Either way it's a pretty hefty feat, and not something to walk into unprepared. Even if you're a "by the seat of your pants" type of writer.
So this year, instead of doing a basic what is NaNo and who's going to participate in it journal, we're gonna switch it up and give you some pointers on what you should be doing and what you definitely shouldn't be doing before and during NaNo.
The best place to get advice is from the people that have tried NaNo. Notice how I didn't say "and succeeded?" T
Lit: Characters and SettingsGallery Descriptions MonthLit: Characters and Settings by GrimFace242
Have you ever wandered through the Literature Gallery here on dA and wondered what the Characters & Settings sub category was for? Then ask no more. It should almost be obvious what goes in here, but let's play dumb for a minute.
The Characters & Settings gallery is NOT for your prose, poetry or scripts. Finished stories or poems don't belong here. They belong in their own categories. Here, we should find character information. Well what is character information:
Characters Sheets. Any character sheet that you've completed for your character(s) and would like to share. Blank sheets should be submitted to the Resources & Stocks > Tutorials > Writing gallery.Character Profiles or Biographies. You wrote a short description or history for your character but it won't be included in the final cut of your story.
PE: How to Make the Most of Your Lit on dALit Basics WeekPE: How to Make the Most of Your Lit on dA by GrimFace242
It goes without saying that being noticed on dA as an artist isn't easy. Add in the fact that you're submitting literature to a predominantly visual arts site and you have an even lower chance of being noticed. Your friendly Literature Community Volunteers do their best to feature an array of poetry and prose, but even that is only a single day feature of ONE of your deviations. Getting a following or even just getting deviants to read your lit and give feedback is hard work. But you'll see a common denominator amongst those deviants that have made it.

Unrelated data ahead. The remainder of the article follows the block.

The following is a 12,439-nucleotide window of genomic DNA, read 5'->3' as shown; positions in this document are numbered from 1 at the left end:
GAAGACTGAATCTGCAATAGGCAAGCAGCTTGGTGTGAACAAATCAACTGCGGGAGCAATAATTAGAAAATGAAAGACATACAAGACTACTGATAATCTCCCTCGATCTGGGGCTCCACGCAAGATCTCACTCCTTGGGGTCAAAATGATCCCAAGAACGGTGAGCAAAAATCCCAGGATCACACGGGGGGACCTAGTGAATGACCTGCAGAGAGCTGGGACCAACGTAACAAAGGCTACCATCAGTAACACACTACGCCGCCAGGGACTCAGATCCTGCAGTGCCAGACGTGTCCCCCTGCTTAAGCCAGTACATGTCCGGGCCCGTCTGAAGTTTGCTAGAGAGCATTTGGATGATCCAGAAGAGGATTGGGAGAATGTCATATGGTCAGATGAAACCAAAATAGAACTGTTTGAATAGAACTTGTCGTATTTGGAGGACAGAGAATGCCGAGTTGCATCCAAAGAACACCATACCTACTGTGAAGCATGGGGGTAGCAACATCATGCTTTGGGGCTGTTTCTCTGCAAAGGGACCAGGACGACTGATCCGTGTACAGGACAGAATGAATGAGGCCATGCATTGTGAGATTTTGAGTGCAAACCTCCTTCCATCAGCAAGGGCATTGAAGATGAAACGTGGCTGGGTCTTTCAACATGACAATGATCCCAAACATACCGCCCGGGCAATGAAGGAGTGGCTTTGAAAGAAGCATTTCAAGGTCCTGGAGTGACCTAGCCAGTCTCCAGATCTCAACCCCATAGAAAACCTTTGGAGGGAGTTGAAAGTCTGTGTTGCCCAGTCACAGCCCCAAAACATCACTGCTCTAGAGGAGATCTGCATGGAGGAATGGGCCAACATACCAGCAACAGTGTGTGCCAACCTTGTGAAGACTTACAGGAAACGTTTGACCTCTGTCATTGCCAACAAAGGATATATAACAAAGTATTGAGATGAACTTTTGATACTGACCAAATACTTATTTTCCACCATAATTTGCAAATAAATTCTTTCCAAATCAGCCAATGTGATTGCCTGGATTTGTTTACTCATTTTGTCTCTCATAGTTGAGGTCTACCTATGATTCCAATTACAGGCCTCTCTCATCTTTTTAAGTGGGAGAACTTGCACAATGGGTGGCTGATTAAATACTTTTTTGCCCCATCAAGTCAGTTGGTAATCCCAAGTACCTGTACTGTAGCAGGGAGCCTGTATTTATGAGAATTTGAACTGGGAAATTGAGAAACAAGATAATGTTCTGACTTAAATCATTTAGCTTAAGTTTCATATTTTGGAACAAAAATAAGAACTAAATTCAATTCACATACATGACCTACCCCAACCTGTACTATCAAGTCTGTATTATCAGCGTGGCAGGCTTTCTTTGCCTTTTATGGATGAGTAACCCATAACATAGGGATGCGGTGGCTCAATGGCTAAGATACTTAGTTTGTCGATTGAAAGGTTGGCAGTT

It's community involvement. You shouldn't expect to receive if you're not willing to give. But how exactly can accomplish that? Is going to random Lit Groups and leaving critique on a dozen or so deviations a week enough? Probably not. Will participating in group challenges, prompts and contests get you noticed? Not by itself. What if you run a weekly or bi-weekly feature article of Literature on dA? Still, no.
Writers' Block: The MythLit Basics WeekWriters' Block: The Myth by GrimFace242
We've all suffered from sitting down at our desk, booting up our computer, ready to start writing a story and BAM nothing comes out. We sit there and sit there and still nothing comes out. We put everything away and try again the next day but have the same results. Then we go to our favourite blog site and write a journal about how the world is horrible and we're suffering from writers' block.
But are we really suffering from a block?
If, on the third day, someone came to us and said, "Have two pages, double spaced in 12pt text written by tomorrow at noon on a topic of your choosing and I'll give you $1,000," would we still be unable to produce something? I'm sure if given a deadline and incentive like this, the majority of us would be able to write two pages, double spaced in 12pt text by tomorrow at noon. Proving that writers' block is a myth. Well, in most cases.
I'm not saying there is absolutely no such thi